In other words, the Windows team has possibly been working on its own native code equivalent to XAML and WPF, or perhaps a native code runtime for XAML presentation markup. Maybe this could appear in Windows 8 and support a new touch-oriented user interface.

In the meantime though, Microsoft’s developer division has continued a strong push for .NET, Silverlight and most recently Windows Phone. Look at Visual Studio or talk to the development folk, and you still get the impression that this is the future of Windows client applications.

All this adds up to a muddled development story, which is costly when it comes to evangelising the platform.

In particular, eight years after PDC 2003 there is no clarity about Microsoft’s rich client or RIA (Rich Internet Application) designer and developer story. Is it really WPF, Silverlight and .NET, or is it some new API yet to be revealed, or will IE9 as a runtime play a key role?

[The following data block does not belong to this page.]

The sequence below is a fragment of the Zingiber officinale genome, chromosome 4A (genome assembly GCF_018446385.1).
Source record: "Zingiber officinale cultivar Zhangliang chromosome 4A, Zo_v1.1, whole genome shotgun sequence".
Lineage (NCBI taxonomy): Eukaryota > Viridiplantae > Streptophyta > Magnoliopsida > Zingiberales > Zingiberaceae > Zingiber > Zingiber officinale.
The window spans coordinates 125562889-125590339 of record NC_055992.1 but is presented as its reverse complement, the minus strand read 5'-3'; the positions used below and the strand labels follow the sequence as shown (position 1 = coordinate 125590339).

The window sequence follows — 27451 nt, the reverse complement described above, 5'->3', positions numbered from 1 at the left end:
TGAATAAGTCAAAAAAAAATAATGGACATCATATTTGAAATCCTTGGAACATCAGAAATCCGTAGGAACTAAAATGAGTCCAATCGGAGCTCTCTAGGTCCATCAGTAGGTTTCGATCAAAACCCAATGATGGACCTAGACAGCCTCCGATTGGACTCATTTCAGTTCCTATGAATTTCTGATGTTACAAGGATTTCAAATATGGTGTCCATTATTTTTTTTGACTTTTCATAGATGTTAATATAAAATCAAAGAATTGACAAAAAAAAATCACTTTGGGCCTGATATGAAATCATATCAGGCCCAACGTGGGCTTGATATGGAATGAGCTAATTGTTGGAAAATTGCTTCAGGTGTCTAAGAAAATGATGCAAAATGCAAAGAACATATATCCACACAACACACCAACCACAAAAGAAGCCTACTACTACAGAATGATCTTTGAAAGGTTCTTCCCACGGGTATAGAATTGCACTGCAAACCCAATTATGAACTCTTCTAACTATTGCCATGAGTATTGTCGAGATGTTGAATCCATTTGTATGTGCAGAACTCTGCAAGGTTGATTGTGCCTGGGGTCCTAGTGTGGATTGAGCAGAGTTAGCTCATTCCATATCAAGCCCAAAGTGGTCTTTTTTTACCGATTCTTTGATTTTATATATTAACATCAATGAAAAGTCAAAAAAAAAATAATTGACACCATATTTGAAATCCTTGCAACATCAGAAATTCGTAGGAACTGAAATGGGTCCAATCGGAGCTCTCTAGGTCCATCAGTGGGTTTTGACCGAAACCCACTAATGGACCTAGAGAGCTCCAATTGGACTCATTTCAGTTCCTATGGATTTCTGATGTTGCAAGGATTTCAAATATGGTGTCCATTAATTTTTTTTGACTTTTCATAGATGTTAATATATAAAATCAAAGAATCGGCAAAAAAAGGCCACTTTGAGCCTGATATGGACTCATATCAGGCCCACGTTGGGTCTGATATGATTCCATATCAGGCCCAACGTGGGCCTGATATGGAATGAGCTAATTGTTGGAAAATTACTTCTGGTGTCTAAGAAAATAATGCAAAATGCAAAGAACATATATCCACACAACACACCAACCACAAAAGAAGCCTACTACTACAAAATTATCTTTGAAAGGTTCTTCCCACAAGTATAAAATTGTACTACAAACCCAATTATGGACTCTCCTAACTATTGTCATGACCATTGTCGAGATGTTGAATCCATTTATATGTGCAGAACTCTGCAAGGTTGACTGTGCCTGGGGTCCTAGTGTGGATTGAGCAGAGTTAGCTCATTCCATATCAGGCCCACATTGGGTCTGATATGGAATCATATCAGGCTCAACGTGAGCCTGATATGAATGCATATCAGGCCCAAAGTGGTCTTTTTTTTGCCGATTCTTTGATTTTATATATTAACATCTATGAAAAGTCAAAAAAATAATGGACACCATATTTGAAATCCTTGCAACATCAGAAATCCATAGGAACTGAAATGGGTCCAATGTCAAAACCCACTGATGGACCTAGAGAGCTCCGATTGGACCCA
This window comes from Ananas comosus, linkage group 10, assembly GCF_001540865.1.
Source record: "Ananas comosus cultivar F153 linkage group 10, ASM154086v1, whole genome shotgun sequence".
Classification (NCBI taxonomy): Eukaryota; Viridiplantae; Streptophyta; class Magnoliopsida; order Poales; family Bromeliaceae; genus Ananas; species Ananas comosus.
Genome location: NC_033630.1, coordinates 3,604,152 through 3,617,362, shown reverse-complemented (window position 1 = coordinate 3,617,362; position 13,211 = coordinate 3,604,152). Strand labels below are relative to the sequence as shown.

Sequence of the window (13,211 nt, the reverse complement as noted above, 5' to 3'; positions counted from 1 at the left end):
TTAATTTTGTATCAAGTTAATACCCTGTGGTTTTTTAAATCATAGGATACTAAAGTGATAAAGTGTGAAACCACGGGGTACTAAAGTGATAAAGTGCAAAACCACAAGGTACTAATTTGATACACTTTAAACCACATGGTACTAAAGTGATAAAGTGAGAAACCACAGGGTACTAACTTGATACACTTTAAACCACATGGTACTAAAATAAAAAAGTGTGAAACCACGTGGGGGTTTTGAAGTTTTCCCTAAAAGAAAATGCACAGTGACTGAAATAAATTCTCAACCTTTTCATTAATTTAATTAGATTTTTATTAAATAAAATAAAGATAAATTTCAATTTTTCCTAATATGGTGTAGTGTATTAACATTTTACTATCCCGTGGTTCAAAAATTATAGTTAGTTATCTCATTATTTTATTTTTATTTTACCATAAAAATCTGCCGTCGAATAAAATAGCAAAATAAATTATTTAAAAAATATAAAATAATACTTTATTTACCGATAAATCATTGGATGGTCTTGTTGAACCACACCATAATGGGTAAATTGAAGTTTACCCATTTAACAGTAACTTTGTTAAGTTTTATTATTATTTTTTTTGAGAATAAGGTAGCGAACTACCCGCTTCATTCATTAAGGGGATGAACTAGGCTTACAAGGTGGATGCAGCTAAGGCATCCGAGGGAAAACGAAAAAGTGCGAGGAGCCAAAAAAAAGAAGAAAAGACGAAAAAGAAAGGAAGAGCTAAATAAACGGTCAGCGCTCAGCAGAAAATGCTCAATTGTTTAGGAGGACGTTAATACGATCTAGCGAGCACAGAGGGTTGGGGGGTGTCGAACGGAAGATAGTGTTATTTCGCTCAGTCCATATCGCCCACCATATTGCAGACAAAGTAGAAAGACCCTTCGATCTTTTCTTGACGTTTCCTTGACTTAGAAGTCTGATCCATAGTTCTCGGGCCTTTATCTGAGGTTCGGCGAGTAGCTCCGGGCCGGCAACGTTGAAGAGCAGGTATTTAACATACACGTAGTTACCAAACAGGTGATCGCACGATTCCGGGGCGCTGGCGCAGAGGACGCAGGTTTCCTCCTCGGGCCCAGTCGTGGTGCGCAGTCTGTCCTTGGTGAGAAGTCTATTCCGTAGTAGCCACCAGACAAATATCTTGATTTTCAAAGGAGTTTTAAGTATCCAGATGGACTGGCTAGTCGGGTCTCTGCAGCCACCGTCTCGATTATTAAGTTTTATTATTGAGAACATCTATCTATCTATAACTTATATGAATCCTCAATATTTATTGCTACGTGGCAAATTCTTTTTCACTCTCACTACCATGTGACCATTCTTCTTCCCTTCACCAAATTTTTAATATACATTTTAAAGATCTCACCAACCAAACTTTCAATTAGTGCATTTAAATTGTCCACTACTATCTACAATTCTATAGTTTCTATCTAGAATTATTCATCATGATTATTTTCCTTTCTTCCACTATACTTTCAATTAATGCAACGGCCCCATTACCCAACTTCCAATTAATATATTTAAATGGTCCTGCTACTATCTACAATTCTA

There is now a little bit more evidence for this confusion and its cost; but this post is long enough and I have covered it separately.

Jewels from the loft: launch of Delphi, Netscape’s Constellation, HTML to die, Longhorn for developers

It’s the Easter holiday in the UK and I’ve suffered a bout of spring-clean fever. It is time, I decided, to clear out a mountain of old books and magazines.

A job like this always prompts reflections, the first of which is the sad decline of print journalism in the field of software development. It hurt to send piles of Byte, Exe, Dr Dobbs’s Journal, Application Development Advisor and others off for recycling.


A few things caught my eye. Exe June 1995, and there is a young Anders Hejlsberg talking to Will Watts about his new creation: Borland Delphi: